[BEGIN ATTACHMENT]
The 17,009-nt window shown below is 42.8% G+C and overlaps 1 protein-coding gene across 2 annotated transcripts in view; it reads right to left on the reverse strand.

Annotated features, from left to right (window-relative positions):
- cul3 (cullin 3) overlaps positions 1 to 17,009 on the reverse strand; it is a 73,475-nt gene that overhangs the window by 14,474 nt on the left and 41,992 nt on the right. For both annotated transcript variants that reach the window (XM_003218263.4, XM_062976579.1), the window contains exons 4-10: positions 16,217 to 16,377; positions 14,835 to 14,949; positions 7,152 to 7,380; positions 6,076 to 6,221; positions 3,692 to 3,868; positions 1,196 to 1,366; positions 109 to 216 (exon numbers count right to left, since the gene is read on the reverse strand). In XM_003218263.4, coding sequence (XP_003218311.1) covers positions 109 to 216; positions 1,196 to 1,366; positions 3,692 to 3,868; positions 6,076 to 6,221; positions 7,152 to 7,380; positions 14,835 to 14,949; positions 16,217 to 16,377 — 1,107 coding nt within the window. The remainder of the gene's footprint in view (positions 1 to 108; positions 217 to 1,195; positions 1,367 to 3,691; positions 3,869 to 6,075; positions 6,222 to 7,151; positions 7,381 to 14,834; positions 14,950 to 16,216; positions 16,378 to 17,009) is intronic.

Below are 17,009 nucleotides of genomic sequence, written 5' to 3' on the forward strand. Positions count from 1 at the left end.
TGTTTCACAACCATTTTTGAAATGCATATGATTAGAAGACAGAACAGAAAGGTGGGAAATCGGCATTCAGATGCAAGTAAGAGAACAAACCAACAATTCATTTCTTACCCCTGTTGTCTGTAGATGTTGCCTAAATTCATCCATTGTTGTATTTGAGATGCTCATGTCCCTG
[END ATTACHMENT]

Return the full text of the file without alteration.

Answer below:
The 17,009-nt window shown below is 42.8% G+C and overlaps 1 protein-coding gene across 2 annotated transcripts in view; it reads right to left on the reverse strand.

Annotated features, from left to right (window-relative positions):
- cul3 (cullin 3) overlaps positions 1 to 17,009 on the reverse strand; it is a 73,475-nt gene that overhangs the window by 14,474 nt on the left and 41,992 nt on the right. For both annotated transcript variants that reach the window (XM_003218263.4, XM_062976579.1), the window contains exons 4-10: positions 16,217 to 16,377; positions 14,835 to 14,949; positions 7,152 to 7,380; positions 6,076 to 6,221; positions 3,692 to 3,868; positions 1,196 to 1,366; positions 109 to 216 (exon numbers count right to left, since the gene is read on the reverse strand). In XM_003218263.4, coding sequence (XP_003218311.1) covers positions 109 to 216; positions 1,196 to 1,366; positions 3,692 to 3,868; positions 6,076 to 6,221; positions 7,152 to 7,380; positions 14,835 to 14,949; positions 16,217 to 16,377 — 1,107 coding nt within the window. The remainder of the gene's footprint in view (positions 1 to 108; positions 217 to 1,195; positions 1,367 to 3,691; positions 3,869 to 6,075; positions 6,222 to 7,151; positions 7,381 to 14,834; positions 14,950 to 16,216; positions 16,378 to 17,009) is intronic.

Below are 17,009 nucleotides of genomic sequence, written 5' to 3' on the forward strand. Positions count from 1 at the left end.
TGTTTCACAACCATTTTTGAAATGCATATGATTAGAAGACAGAACAGAAAGGTGGGAAATCGGCATTCAGATGCAAGTAAGAGAACAAACCAACAATTCATTTCTTACCCCTGTTGTCTGTAGATGTTGCCTAAATTCATCCATTGTTGTATTTGAGATGCTCATGTCCCTG